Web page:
Tips for BYOD K12 Programs
Make no mistake: 2015 is the year in which each and every student in America's K12 public school system will have a mobile device to use for curricular purposes, 24/7. For the majority of schools, one-to-one will be achieved because they will have adopted a BYOD policy: Bring your own device. Schools simply can't afford to buy a computing device for every student: Bonds aren't passing, and budgets are being slashed. And most school-age children are acquiring their own mobile computing devices for entertainment and communication. But there is no free lunch—surprise! Building on our previous column on the inevitability of BYOD, in this column we dive more deeply into the specific issues that schools will face as they adopt BYOD. Here we present a checklist, and we urge administrators to write down their position on each of these issues. Remember that no position is still a position, albeit a dangerous one.
Functionality: Texting Is Not Sufficient
School boards must ensure that all the mobile devices in each classroom have a minimal level of functionality. In today's BYOD classrooms, texting is that minimal level, since it is just about the only functionality common to all the students' devices. But "minimal level" doesn't mean "low level!" Frankly, today's BYOD level of functionality isn't good enough for 21st-century, inquiry-based projects such as researching "Why does the air in my community smell bad?" Each student needs a serious computing device that supports media creation and manipulation and 24/7 Internet access. BYOD shouldn't be a license to let student-provided devices set the bar for what is pedagogically necessary.
Equity: BYOD and the Law of Unintended Consequence
What devices will schools provide to students from low-income families who may not have an adequate device? We might learn about equity pitfalls from an experience at Abilene Christian College. In 2007, the college mandated all students to use an Apple mobile device for class work, inadvertently creating two classes of users. There were those who could afford the data plan associated with the iPhone and those who could not. The students in this second group had to use the iPod Touch, which uses Wi-Fi for connectivity. Similarly, is it good enough for schools to provide low-income students with devices that only support Wi-Fi and thus enable them to access the Internet only on the school campus during the school day? On the other hand, what about the students who are not classified as low income but whose devices are less powerful than the ones given to the low income students? While dress codes didn't completely eliminate inequities in dress, we can't use these equity challenges to hold BYOD back.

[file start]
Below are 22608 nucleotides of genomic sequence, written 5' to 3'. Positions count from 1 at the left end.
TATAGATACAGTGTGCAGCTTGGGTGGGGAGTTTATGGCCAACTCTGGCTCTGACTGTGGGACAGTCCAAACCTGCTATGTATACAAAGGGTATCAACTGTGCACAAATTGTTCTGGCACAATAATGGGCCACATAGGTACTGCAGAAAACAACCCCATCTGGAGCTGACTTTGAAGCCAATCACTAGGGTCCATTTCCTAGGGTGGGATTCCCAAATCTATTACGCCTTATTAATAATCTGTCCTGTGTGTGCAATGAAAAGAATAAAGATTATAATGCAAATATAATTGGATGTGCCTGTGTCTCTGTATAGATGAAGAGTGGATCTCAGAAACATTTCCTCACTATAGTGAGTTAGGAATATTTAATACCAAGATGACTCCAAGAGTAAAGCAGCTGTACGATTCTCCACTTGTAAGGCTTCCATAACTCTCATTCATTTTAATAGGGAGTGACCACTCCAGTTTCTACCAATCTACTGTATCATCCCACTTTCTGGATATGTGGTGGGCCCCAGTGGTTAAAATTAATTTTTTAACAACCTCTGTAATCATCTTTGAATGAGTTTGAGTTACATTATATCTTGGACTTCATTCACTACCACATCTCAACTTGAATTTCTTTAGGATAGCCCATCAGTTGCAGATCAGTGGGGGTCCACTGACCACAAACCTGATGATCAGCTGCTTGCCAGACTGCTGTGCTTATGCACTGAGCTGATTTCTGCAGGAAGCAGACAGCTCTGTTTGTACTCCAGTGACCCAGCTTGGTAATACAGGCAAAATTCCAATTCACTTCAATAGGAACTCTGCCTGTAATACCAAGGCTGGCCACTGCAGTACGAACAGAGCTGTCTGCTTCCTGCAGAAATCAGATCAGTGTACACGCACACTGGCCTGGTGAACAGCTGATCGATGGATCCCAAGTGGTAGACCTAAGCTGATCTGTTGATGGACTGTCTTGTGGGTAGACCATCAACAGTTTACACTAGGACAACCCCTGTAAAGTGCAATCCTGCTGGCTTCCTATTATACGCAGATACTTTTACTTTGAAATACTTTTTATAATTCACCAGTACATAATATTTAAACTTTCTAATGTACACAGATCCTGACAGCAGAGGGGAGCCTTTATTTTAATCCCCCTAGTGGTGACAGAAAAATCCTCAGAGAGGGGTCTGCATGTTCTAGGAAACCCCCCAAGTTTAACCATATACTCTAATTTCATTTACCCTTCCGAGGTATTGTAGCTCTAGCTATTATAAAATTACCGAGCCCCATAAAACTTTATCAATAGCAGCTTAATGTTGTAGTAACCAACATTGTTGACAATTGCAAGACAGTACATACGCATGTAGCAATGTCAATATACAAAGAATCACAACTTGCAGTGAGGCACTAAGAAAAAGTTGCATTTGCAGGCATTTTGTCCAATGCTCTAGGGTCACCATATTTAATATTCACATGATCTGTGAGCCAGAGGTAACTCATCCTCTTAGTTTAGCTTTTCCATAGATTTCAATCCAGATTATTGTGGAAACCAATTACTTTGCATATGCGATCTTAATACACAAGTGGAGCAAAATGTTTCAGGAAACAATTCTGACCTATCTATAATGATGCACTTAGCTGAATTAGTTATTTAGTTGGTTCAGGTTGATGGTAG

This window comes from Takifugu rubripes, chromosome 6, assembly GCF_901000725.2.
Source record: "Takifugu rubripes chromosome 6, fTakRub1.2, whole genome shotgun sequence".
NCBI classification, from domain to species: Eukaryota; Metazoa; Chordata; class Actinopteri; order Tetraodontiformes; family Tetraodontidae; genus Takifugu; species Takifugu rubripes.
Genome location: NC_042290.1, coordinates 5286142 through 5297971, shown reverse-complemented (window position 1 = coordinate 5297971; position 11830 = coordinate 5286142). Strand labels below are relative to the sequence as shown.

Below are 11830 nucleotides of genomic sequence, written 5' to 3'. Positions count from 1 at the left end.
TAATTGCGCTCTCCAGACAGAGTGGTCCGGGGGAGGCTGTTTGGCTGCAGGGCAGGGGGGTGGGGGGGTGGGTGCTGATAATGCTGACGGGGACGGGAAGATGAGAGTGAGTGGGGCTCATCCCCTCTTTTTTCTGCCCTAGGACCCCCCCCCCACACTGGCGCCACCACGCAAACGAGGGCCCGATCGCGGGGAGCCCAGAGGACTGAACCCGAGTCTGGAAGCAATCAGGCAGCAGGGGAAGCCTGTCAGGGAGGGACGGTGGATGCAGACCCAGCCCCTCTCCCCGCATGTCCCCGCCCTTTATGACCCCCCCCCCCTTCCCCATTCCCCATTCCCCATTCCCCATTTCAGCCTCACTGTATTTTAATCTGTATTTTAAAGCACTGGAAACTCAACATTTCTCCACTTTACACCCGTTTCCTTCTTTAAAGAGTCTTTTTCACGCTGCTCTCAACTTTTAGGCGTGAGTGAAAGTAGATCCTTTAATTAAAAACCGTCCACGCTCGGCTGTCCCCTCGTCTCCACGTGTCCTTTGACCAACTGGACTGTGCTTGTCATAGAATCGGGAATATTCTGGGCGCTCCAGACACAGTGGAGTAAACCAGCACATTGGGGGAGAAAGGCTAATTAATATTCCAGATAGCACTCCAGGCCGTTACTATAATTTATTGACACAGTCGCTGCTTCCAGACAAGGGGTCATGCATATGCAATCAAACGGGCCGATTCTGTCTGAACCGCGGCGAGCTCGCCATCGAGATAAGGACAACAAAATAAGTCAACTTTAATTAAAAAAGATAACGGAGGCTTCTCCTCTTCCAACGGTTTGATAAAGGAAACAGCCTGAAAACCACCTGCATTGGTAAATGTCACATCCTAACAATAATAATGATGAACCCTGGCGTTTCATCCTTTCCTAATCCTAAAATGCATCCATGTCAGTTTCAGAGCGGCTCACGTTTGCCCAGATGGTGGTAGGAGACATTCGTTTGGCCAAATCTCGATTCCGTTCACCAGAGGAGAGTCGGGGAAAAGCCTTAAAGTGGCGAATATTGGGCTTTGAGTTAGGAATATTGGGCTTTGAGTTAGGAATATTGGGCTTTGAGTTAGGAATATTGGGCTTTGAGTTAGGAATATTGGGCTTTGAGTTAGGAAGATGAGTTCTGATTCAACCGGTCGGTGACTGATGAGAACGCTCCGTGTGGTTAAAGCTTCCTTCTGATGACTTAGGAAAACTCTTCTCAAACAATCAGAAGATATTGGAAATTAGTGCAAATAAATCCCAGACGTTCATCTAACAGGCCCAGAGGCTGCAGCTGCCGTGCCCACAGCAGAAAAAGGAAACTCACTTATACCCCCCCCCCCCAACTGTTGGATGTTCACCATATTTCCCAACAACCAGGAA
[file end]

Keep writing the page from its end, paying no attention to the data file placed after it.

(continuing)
Responsibility: The 800-Pound Gorilla
How far can a school go in controlling what students do with personally owned devices? For example, we are seeing some BYO D schools require students to use (1) only the school-provided network for access to the (filtered) Internet, and (2) only school-provided software on their devices. Violation of those conditions results in loss of device use for school - and the student must go back to using pencil and paper for some period of time! To our mind, those districts need a legal fund to deal with the inevitable court challenges. This issue—what the kids can and can't do with their personal devices in and out of school—is the 800-pound gorilla.
They Are Still Children —OUR Children
How far must schools go to project their charges? Schools provide street-crossing guards along the route to school. What types of protection should schools provide on the information highway? Cyberbullying, virus protection and Internet filtering are issues BYOD can't dodge. After all, the students are still children, and keeping them safe is absolutely our adult responsibility.
While BYOD is not a simple means of getting to one-to-one, it is still the only viable, long-term solution. Are you going to let the challenges stop BYOD from coming to your district? By 2015, it will happen.
Cathleen Norris is a Regents Professor at the University of North Texas and a past ISTE President. Elliot Soloway is Arthur F. Thurnau Professor at the University of Michigan and Chair of ISTE's Special Interest Group on Mobile Learning (SIGML). For the past 10 years Cathie and Elliot have been circumnavigating the globe, advocating for the use of mobile technologies in classrooms.